MR: Gotta love when Congresspersons and Senators doubt climate change exists and if it did, nothing can be done about it.
TA: Yeah. Everybody knows the old thing where people say something but they’re really saying something else. It’s really not about whether or not you believe it, it’s whether or not you want to keep making money that way. People do that all the time. They say one thing and there’s a hidden, self-serving message.
MR: Ignorance is a really big cash cow.
MR: Speaking of social issues, there’s “Greetings From Delaware” on the new album, and it’s all about credit cards. What’s the story on that one?
TA: Well, living on the road, you have to have credit cards, but it’s just… [sighs] There’s a line in there about, “I’ll show you how you can live it now.” It’s wild how can keep going, you fill up one, you fill up another one. You’ve got to be spontaneous on the road, “We’re changing hotel rooms, we’ve got to book this flight” and so on. Even though I’d written the song a little while back I know how it feels now. I don’t know about your side of the country, but we get the bills from Delware. I think all the banks hide–er, live there. They have a tax shelter or something over there, so whenever I see mail from Delaware it’s always, “Hey, how are you doing?”
MR: Especially Wilmington.
TA: That’s right! You know about that.
MR: I have my fair share of mail from there myself, thank you.
TA: [laughs] That’s a fun song, though, isn’t it?
MR: Yeah, but I wouldn’t expect anything less from NRBQ, sir. So…do you guys even know how to define yourselves?
TA: No, we never have! I’ve never had an answer for that. The reverse is the crazy one, to say, “What kind of band are you?” and then come up with some narrow thing, “We’re a this band.” What are you doing to yourself? “Oh, you’re one of fifteen hundred thousand of this kind of band.” Why be one of something? Why be a part of it? In the fifties or before that things were more localized, DJs could play songs in the south that they didn’t play in the north and there really was something to that, growing up in that area, but we’re living on the planet now. It’s honest language to use sounds to express yourself.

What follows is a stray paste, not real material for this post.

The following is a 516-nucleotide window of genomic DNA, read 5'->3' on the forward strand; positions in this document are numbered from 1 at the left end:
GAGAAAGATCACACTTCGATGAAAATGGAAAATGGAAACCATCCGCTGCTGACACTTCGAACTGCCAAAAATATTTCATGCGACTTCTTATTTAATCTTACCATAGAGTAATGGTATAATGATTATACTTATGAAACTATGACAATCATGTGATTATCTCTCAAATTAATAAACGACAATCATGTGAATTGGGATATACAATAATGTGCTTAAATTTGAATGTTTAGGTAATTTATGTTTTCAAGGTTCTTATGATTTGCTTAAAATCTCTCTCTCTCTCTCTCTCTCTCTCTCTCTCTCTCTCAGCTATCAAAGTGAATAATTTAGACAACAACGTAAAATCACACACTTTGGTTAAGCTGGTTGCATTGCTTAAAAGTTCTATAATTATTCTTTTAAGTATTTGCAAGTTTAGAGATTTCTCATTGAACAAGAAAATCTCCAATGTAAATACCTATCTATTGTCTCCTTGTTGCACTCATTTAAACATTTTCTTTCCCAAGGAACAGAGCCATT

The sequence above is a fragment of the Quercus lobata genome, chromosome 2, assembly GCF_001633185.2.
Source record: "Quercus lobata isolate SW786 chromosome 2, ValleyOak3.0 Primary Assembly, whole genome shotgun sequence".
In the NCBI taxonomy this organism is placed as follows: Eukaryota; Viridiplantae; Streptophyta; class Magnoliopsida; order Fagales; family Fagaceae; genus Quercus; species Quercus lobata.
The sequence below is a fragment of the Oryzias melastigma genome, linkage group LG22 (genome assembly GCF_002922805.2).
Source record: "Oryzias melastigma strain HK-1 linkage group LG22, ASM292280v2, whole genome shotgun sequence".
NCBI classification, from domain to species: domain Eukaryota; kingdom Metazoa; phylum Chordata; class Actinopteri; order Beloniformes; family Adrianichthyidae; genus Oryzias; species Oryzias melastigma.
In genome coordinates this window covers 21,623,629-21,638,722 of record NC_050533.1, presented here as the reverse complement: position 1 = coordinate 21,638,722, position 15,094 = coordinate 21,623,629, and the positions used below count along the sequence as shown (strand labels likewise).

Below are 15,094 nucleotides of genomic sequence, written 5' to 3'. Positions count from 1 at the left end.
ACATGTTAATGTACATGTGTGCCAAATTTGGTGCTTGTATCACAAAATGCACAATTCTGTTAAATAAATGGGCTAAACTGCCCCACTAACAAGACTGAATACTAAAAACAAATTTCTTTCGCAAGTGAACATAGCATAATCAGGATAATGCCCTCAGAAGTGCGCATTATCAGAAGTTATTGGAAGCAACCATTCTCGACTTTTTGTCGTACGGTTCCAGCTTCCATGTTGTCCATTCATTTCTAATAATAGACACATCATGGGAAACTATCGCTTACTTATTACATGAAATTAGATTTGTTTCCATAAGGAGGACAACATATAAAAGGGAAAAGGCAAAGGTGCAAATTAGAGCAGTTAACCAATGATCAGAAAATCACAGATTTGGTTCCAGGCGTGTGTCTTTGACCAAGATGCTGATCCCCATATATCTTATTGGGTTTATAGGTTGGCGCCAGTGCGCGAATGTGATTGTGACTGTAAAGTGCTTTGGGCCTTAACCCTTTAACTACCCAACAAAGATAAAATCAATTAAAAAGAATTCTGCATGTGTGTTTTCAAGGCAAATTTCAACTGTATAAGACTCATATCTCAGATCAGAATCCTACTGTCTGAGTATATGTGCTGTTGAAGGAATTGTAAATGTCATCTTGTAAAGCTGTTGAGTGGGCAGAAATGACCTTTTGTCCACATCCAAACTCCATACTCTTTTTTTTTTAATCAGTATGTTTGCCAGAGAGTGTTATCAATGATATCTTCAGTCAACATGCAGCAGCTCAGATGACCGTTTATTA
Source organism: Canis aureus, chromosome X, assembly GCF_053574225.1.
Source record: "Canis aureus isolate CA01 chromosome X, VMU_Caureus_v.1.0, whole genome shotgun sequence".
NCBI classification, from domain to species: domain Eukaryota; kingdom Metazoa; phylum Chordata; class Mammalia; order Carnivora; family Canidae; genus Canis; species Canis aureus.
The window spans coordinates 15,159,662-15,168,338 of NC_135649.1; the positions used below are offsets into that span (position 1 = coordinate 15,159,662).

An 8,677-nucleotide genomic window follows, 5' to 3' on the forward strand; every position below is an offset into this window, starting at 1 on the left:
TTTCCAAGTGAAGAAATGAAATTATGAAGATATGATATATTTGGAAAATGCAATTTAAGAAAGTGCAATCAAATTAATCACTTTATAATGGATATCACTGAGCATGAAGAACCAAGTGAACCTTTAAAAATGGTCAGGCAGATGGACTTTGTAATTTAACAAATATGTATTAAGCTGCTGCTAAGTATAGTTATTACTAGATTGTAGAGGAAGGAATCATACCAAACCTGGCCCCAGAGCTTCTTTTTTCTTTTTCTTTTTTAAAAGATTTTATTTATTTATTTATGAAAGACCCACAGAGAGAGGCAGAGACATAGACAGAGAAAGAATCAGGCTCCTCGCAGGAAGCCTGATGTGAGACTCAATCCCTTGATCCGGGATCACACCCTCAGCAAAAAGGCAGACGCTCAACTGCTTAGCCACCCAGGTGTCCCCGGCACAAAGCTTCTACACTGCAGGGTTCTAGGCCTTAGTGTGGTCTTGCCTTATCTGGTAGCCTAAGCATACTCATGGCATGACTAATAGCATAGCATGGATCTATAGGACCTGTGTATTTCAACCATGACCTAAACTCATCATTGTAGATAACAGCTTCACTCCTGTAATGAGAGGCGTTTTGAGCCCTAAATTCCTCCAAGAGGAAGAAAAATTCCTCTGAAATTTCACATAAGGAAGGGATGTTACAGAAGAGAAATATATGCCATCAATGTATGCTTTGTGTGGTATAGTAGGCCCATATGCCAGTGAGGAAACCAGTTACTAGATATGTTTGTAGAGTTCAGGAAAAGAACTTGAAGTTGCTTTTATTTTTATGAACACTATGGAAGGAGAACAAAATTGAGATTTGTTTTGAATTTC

TA: If it’s time for this, it’s time for that. It’s not ever a display of different stuff, it’s just speaking. This is the way we are now, this is the way the world is.
MR: Well when you look at NRBQ, I’ve heard people describe you as being anywhere between Tower Of Power and Frank Zappa. And you’ve had songs covered like “Get Rhythm” and “Me And The Boys.” You know song structure, yet NRBQ is almost like structured madness.
TA: [laughs] And I feel as strongly about bringing in songs that I didn’t write as I did about the ones I did, although there’s no thanks for it, I don’t get any money for it, I never took credit for it. Now I wish I had. I have a gift that I can hear music and know something that no one else is thinking of and figure out how it should be, how it could be applied ot the modern world as NRBQ. Somebody will say they’re doing the cover of Johnny Cash, there’s no “cover” there, this is new music, as I see it.
MR: Exactly, you’re using the bare bones of the piece but you’re making it NRBQ. The band has perservered over the years, you’ve had your fair share of stuff happen. Recently, you lost Tom Ardolino, how did that loss hit you and the group?